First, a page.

The CPA's Role in Governance, Accountability, and Transparency
The nonprofit sector plays a major role in the U.S. economy, encompassing, according to an April 2005 statement by IRS Commissioner Mark Everson before the Senate Finance Committee, more than 1.8 million organizations, with assets totaling $2.5 trillion and revenues of $1.25 trillion. The importance of nonprofits has become especially evident in the relief efforts for victims of Hurricane Katrina in 2005 and the Asian tsunami of 2004. Federal, state, and local governments increasingly rely upon nonprofits' services after natural and manmade disasters. Nonprofit organizations (NPO) must maintain the public's confidence in order to raise the funds necessary to fulfill their missions.
Unfortunately, many NPOs have been found to engage in financial improprieties. Highly regarded organizations-including the United Way of America, the Nature Conservancy, and Adelphi University-improperly diverted funds to insiders. The Red Cross was criticized for diverting donations specified for victims and victims' families of the September 11, 2001, terrorist attacks to other uses. When NPOs are perceived as acting irresponsibly, the public can quickly feel that its trust has been violated. Reports of unsavory behavior in one NPO can cause a decline in giving to other charities. In response to these problems, stakeholders of charitable organizations are demanding more accountability and transparency.
The Senate Finance Committee is considering tax-exempt reform containing provisions similar to those found in the Sarbanes-Oxley Act (SOX). The Panel on the Nonprofit sector, an independent group of NPO leaders convened by the Independent sector (www.independentsector.org), a nonpartisan leadership forum for charities, foundations, and corporate-giving programs, recommended more than 120 separate actions to strengthen accountability and governance. State attorneys general are pursuing allegations of abuse in the nonprofit sector more vigorously. California enacted the Nonprofit Integrity Act of 2004, which applies provisions similar to SOX to nonprofits. New Hampshire passed a law requiring charities with annual revenues greater than $1 million to have audited financial statements. Massachusetts and New York are considering similar requirements.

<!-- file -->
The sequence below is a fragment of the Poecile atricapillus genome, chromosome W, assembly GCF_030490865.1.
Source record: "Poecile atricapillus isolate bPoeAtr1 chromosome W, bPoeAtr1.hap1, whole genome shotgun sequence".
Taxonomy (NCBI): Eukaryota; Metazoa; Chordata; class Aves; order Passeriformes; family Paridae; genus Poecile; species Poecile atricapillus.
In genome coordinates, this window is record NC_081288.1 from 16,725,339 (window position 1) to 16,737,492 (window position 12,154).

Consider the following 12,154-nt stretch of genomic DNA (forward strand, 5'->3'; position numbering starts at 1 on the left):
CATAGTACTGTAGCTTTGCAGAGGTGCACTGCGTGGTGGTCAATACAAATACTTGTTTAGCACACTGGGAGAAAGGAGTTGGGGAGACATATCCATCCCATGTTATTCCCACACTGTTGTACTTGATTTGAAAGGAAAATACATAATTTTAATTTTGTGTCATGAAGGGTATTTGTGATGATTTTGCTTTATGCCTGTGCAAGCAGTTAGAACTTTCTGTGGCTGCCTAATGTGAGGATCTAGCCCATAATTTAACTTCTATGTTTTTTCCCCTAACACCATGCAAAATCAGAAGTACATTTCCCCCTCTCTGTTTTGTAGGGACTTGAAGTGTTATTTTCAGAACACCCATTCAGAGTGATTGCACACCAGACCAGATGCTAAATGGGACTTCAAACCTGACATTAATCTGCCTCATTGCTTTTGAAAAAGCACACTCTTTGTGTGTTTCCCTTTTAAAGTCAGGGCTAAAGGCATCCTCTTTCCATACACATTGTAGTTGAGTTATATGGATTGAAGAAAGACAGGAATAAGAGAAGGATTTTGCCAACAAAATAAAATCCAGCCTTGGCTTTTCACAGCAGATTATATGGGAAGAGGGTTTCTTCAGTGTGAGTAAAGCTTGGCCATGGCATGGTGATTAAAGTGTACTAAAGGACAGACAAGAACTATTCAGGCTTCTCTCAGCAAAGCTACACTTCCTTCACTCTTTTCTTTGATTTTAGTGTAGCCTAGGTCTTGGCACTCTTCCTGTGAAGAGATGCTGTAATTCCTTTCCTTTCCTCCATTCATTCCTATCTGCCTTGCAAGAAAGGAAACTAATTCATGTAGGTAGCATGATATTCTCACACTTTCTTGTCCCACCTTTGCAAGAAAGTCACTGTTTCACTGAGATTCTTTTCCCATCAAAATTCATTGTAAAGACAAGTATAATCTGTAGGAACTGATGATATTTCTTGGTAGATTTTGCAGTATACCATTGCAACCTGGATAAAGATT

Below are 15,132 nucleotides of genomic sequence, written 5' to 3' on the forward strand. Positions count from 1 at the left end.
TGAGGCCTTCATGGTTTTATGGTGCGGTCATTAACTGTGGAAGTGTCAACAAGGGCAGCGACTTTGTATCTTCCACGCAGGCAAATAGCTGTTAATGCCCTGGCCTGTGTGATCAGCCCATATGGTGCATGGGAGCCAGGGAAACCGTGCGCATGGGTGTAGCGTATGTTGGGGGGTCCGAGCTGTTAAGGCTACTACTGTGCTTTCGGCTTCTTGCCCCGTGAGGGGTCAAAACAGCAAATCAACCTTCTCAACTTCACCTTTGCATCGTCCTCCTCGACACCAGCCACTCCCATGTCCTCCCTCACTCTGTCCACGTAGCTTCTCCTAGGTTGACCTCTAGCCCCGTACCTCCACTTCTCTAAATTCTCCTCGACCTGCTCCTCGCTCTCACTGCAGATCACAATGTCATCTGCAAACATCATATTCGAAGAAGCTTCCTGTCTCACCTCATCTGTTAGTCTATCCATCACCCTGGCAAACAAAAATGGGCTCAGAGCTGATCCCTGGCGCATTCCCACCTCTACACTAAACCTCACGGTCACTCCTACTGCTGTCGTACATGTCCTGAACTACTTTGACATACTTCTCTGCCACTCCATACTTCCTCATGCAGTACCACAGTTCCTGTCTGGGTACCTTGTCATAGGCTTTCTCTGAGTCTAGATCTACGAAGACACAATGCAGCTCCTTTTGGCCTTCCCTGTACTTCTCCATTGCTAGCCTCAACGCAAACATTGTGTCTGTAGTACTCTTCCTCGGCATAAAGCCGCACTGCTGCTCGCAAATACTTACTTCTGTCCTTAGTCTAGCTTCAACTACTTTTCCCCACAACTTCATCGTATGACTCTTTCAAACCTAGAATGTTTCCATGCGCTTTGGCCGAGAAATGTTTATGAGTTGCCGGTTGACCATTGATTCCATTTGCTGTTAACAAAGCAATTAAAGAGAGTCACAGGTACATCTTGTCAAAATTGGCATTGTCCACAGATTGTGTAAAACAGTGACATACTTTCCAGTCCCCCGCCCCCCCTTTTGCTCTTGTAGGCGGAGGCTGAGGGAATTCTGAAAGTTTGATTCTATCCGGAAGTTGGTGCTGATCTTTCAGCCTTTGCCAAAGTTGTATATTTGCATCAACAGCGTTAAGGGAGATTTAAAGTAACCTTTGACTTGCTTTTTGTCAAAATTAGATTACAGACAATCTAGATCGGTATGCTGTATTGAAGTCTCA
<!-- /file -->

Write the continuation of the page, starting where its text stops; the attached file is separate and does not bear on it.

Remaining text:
The demand for greater NPO accountability provides opportunities for CPAs. As reported in Association Mtuuigentent (April 2004), 77% of the participants at the AlCPA's first National Consensus Conference on Nonprofit Governance strongly agreed that the nonprofit community must act to affirm its integrity to members, donors, the government, and the public, CPAs, in their roles as NPO employees, volunteers, directors, auditors, and advisors, can provide help to improve NPO governance and transparency. This article describes weaknesses in a nonprofit's operations and policies. By identifying these potential problems. CPAs can help NPOs improve organizational effectiveness.
The well-publicized scandals and increasing government scrutiny demonstrate the need for due care on the part of NPO board members and senior managers. Nonprofit directors and officers have three fiduciary duties under current law: the duty of care, the duty of loyalty, and the duty of obedience. If directors do not exercise these duties, they may be personally liable for their actions.
The duty of care requires that directors be informed and act in good faith. This duty addresses the manner in which the directors exercise their responsibilities, rather than the correctness of a decision. The duty of care requires that directors be informed, attend board meetings, and have access to organizational data.
The duty of loyalty requires directors to exercise their powers in the best interest of the organization rather than in their own or anyone else's interest. Avoiding conflicts of interest, in appearance or in fact, is a prime element of this duty. …